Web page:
Haiku is a type of poem that keeps its simplistic, image-filled form rooted deep in its original thirteenth-century Japanese roots. This pared down poem introduced the Japanese rega, a 100 stanza long oral poem. The Haiku is a breath long: it can be read in a breath, and it captures a single moment in time, filled with stark, vibrant imagery. The haiku is literal and can be an allusion, but it never uses figurative language such as the metaphor or simile.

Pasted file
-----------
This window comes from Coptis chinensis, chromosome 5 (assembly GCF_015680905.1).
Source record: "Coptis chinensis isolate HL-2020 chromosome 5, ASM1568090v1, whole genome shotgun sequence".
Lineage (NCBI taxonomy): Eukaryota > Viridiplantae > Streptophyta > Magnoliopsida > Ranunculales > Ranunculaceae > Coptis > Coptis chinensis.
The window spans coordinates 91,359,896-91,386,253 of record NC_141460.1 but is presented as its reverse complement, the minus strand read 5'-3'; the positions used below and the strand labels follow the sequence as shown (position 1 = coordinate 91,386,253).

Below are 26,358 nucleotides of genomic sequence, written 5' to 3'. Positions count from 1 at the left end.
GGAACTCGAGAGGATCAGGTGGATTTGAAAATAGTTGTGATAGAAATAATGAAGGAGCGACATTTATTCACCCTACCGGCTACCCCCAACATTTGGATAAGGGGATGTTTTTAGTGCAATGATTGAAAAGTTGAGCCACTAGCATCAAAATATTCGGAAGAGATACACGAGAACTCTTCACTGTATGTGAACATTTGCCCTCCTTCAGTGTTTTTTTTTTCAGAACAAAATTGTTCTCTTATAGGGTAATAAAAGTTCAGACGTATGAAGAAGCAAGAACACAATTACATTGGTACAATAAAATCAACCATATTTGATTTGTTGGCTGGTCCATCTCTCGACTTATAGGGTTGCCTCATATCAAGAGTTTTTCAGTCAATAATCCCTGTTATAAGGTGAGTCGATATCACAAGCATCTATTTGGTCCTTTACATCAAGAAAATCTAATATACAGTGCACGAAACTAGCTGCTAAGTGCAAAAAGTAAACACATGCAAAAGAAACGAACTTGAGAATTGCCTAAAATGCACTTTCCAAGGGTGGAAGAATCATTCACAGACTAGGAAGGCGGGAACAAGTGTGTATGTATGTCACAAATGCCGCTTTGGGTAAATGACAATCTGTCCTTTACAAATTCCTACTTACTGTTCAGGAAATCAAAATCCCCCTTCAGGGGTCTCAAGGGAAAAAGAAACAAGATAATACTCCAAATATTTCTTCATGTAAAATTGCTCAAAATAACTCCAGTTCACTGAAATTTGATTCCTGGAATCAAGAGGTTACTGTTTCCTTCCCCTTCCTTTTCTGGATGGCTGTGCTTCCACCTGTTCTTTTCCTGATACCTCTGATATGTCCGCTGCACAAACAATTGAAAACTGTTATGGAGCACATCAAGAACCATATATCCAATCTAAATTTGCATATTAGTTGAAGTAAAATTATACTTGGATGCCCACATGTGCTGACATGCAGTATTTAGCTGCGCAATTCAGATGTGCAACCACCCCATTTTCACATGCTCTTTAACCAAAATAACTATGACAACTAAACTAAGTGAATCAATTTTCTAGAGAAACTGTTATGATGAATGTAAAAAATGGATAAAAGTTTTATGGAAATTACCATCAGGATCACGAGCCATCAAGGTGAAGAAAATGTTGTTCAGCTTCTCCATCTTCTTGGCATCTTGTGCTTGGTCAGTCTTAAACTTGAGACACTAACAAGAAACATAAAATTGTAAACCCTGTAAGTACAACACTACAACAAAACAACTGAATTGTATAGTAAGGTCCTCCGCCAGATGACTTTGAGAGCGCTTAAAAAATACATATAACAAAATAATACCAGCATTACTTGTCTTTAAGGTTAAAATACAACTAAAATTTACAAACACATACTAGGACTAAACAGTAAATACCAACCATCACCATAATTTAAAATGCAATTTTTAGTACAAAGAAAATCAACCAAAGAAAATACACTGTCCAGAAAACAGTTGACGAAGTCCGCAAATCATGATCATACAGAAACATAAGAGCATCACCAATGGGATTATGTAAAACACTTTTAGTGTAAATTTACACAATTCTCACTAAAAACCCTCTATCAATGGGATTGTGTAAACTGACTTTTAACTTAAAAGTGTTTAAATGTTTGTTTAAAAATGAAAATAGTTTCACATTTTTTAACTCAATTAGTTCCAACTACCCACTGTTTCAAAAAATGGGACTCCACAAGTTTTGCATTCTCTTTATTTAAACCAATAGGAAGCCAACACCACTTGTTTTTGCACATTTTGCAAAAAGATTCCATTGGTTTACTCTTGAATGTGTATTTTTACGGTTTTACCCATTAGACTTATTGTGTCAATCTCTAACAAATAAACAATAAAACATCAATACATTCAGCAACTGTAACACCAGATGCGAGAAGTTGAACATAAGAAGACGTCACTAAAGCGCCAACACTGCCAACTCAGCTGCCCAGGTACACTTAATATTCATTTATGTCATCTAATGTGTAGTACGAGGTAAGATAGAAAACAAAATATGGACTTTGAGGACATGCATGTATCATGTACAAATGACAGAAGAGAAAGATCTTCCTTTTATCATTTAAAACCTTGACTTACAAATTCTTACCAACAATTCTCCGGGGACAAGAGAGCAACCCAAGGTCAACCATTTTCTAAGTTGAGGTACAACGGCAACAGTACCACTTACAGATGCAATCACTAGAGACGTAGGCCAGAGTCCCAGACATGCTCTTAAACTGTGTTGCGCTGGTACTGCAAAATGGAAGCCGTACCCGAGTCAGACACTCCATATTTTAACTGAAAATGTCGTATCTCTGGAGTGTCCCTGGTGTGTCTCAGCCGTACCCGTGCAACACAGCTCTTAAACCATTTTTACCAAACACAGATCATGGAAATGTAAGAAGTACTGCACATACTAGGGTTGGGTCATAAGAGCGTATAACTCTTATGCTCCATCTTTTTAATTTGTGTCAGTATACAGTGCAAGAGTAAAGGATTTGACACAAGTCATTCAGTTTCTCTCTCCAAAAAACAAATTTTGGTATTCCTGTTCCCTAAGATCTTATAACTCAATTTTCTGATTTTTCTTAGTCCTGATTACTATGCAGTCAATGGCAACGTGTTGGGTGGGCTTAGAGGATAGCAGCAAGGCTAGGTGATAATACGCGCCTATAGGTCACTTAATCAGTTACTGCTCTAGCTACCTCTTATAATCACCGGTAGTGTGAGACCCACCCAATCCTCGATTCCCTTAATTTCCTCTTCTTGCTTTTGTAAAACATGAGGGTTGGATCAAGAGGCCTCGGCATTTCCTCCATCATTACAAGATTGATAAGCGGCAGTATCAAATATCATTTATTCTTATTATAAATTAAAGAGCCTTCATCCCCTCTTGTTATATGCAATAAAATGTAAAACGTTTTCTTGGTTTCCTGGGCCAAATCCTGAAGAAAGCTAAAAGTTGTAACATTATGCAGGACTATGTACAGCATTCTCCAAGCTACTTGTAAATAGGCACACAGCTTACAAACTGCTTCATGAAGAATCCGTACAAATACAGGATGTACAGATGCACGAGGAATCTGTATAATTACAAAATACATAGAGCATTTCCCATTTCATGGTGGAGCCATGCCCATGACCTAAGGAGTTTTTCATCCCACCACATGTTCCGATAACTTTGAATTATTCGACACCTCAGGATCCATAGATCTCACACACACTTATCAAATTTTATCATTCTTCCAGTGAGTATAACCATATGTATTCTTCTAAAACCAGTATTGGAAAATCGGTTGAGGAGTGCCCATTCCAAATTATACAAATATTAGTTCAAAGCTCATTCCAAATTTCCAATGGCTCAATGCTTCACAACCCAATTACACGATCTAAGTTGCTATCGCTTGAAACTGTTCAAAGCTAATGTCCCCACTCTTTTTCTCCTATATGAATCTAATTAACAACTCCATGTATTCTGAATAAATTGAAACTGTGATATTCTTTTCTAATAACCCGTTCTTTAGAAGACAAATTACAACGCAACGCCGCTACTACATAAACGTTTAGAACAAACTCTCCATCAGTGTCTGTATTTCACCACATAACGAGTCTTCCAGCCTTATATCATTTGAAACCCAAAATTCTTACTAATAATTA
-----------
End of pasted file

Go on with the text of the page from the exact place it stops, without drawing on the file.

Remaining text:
Modern poets morph traditional haiku, changing the syllable count (originally 3 lines made of 17 syllables total with five syllables in the first line, 7 in the second, and 5 in the third); the use of a kigo (a word directly associated with a season, such as leaves for fall, frogs for spring, or a sun for summer); the use of present tense; and the breath (there was a pause following the first and second line).